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Sleeping Strategies While Having Tinnitus

The relationship between earwax and tinnitus has not always been straightforward, but there is a consensus that earwax buildup can indeed contribute to its symptoms. Diverse evidence emerged as research advances, shedding light on the interplay between these two phenomena.

Earwax, also known as cerumen, is a natural secretion found in the ear canal, protecting the ear from dust, bacteria, and other external sources. When ear wax accumulates, it causes cerumen impaction and can lead to a range of symptoms, including hearing loss, ear pain, and in some cases, tinnitus. Earwax build-up also affects how well hearing aids work.

Close up photo of a woman's ear

This article explores the relationship between earwax buildup and tinnitus, the symptoms of impaction, treatment options, and the dangers of improper earwax removal techniques.

Can Ear Wax Cause Pulsatile Tinnitus?

While earwax is not a direct cause of pulsatile tinnitus, a condition characterized by rhythmic pulsing sounds in the ear that coincide with the heartbeat, impacted earwax can contribute to the development of tinnitus symptoms.

There are several reasons why earwax blockage occurs, including the following:

  • Narrow or damaged ear canals

  • Excessive ear hair that traps earwax

  • Dry ears, a common issue among older individuals

  • Skin conditions affecting the scalp or the skin around the ears

  • Ear infections, such as Otitis Externa (swimmer’s ear), leading to inflammation of the ear canal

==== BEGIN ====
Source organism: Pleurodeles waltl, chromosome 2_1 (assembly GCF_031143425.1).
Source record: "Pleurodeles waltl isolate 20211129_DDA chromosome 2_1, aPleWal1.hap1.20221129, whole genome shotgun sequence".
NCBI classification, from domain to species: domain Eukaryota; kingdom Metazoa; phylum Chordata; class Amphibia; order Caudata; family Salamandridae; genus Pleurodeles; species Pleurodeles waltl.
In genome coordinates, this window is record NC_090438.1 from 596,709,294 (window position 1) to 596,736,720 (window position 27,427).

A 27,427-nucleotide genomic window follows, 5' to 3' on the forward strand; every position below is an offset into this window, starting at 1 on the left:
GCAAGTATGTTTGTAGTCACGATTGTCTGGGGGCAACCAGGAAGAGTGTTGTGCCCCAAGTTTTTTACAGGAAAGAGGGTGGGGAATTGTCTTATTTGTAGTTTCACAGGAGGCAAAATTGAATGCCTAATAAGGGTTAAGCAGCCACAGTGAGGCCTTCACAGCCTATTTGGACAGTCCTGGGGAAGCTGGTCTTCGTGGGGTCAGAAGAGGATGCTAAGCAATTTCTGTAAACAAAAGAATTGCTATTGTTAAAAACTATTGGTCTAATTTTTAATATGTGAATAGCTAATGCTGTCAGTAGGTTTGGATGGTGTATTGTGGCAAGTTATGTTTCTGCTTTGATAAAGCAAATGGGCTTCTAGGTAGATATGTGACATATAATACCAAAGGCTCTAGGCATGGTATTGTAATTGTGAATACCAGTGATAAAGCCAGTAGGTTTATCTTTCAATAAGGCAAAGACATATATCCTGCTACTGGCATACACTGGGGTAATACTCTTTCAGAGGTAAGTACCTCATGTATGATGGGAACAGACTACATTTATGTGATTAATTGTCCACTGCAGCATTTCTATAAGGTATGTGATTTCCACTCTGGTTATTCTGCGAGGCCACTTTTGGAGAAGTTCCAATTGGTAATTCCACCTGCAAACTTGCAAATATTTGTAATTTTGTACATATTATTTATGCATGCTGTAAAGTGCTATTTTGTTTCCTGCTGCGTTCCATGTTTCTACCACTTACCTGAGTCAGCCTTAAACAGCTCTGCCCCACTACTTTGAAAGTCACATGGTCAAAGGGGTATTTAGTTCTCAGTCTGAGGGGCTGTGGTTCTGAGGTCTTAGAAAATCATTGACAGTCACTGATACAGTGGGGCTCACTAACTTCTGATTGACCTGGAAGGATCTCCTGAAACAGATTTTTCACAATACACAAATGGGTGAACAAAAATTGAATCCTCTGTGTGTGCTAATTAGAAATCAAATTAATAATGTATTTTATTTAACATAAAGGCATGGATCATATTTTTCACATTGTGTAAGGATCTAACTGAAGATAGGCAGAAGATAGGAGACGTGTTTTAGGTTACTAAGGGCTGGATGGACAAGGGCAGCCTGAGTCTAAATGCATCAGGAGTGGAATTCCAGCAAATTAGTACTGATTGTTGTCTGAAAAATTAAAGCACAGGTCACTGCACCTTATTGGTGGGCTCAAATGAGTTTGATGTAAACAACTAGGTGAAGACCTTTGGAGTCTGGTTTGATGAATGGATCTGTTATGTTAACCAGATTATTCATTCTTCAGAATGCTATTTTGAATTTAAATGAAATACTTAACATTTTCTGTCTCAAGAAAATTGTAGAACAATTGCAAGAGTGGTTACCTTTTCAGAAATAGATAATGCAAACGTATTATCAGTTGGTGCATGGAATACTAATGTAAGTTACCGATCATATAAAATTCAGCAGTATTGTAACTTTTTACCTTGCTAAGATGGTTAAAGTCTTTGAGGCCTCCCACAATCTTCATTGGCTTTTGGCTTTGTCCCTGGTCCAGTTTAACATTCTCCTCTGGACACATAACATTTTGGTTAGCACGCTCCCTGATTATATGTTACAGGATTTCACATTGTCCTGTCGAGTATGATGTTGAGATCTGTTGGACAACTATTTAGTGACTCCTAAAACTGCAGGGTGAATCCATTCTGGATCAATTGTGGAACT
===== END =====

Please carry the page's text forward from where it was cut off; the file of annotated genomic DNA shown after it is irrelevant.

When this happens, it can interfere with the normal sound transmission to the inner ear, leading to changes in how the auditory system processes sound. This disruption can trigger tinnitus-related symptoms, including ringing, buzzing, or hissing sounds in one or both ears.

Symptoms of Impaction

Symptoms of earwax impaction can range from mild discomfort to severe auditory disturbances. When earwax builds up excessively, it can lead to a host of problems, including diminished hearing, persistent ringing in the ears (tinnitus), and even ear infections. Impacted earwax can also cause discomfort or pain in the affected ear, as well as a sensation of fullness or pressure.

Seeking professional care from audiologist Toronto specialists is beneficial for several reasons. A tinnitus audiologist is trained to assess and diagnose ear conditions, including cerumen impaction and its associated symptoms. Conducting a thorough examination can determine the extent of the impaction, and any potential complications, then tailor a personalized treatment.